Do industry funds now have an advice advantage?

On the back of the Association of Financial Advisers’ (AFA’s) strong rebuttal of Industry Super Australia (ISA) calls for a rapid end to all grandfathered commissions, some advisers are warning that salaried industry fund advisers now have a significant advantage.

The advisers have told Money Management that the industry funds salaried advisers are at an advantage because they can provide intrafund advice without providing Fee Disclosure Statements or having to provide opt-in notices because they are not actually receiving fees but are being paid out of member funds.

At least some of the critics have suggested that the emerging regime makes the operations of many industry funds employing salaried advisers similar to the old “tied agency” models utilised by AMP Limited and National Mutual decades ago.

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The issues around the status of industry fund financial advisers have been raised in the context of planner anger at suggestions by Industry Super Australia that Government proposals to rebate grandfathered commissions to clients would only incentivise advisers to recommend those clients stay in commission-based products.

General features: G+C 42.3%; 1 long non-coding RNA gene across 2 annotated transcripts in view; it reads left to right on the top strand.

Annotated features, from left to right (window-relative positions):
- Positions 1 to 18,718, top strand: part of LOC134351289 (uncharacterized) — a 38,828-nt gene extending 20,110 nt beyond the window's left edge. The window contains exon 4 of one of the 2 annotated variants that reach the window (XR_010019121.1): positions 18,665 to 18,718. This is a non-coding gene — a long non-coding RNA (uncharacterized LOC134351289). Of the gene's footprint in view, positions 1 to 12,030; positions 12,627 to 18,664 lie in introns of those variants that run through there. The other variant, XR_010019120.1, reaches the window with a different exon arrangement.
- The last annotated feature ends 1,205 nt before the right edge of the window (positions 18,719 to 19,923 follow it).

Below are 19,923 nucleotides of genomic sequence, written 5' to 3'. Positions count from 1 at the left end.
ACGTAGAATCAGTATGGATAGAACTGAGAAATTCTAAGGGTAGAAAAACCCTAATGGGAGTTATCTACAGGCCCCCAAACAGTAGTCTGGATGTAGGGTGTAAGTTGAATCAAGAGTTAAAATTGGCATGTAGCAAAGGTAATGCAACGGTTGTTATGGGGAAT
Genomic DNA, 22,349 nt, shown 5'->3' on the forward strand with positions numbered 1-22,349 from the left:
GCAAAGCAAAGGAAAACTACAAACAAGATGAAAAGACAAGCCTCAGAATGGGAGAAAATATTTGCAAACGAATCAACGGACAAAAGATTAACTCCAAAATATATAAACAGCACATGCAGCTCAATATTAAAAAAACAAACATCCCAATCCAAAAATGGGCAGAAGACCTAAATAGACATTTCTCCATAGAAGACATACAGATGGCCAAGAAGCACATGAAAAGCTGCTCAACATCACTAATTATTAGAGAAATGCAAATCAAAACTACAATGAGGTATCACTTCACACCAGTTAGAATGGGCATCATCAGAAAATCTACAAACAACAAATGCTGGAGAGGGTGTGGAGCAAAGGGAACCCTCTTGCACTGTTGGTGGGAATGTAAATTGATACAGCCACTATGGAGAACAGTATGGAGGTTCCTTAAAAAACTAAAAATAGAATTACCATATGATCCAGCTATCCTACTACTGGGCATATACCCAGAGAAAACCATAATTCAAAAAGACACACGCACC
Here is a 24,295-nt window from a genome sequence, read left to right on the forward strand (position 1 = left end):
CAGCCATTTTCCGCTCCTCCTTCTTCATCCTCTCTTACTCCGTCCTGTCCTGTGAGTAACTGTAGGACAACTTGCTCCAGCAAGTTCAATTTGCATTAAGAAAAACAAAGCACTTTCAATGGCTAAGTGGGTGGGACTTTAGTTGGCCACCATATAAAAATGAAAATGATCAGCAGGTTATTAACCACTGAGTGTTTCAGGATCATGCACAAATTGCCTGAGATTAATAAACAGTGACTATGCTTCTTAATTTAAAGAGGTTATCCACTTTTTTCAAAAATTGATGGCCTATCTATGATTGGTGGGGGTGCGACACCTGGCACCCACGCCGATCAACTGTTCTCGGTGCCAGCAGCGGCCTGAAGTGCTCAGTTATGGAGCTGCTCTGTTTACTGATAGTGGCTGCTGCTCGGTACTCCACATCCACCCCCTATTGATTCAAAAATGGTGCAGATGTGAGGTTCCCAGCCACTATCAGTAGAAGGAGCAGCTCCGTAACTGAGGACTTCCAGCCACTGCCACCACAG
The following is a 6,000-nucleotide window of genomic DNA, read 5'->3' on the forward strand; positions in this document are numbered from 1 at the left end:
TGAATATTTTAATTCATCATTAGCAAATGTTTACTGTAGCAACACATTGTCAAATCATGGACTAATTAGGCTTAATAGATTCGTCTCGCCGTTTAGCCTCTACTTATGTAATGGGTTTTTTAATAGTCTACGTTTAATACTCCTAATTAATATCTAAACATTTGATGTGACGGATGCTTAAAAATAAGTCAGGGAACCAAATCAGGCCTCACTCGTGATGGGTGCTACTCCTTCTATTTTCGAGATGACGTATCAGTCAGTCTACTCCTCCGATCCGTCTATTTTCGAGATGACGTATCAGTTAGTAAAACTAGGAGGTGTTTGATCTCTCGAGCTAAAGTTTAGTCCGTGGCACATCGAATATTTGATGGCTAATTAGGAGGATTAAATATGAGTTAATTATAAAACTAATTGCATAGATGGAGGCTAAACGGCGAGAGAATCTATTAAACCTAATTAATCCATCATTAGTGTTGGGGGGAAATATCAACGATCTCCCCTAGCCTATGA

The ISA claimed that “consumers will once again be left vulnerable to raids on their super accounts by financial advisers”.

Responding to the ISA claims, the AFA issued a point by point rebuttal with chief executive, Phil Kewin condemning the industry funds claim as totally false and insisting that there was absolutely no mechanism for such a situation to arise.

“We cannot see how the draft legislation and regulations that ban grandfathered commissions in any way allow the continued payment of conflicted remuneration beyond the date of banning,” the AFA rebuttal said.

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"Industry funds salaried advisers are at an advantage because they can provide intrafund advice without providing Fee Disclosure Statements or having to provide opt-in notices because they are not actually receiving fees but are being paid out of member funds".

This smacks of EXACTLY the same as tied agent model which died decades ago. Under this model the duty of care is to the employer and NOT the client.

"Salaries paid from member funds" is fine but a commission is devil's own evil.

The stench of hypocrisy and un-level playing field is beyond belief.

It's a simple ISA aka Union aka Labor Party stichup of the best(worst) kind.

I wonder if this rubbish the industry funds are peddling over fund manager's rebating trails is because they are becoming concerned that the fee level of retail funds is now going to be much closer to their own and ruin their "compare the pair" marketing campaign.

Once upon a time, in a galaxy far, far away, there existed a financial world in which there were "agents" and "brokers".

Agents represented institutions, and brokers represented clients.

Both provided good advice to their respective clients - even though from time to time some Jedi adviser would turn to the dark side.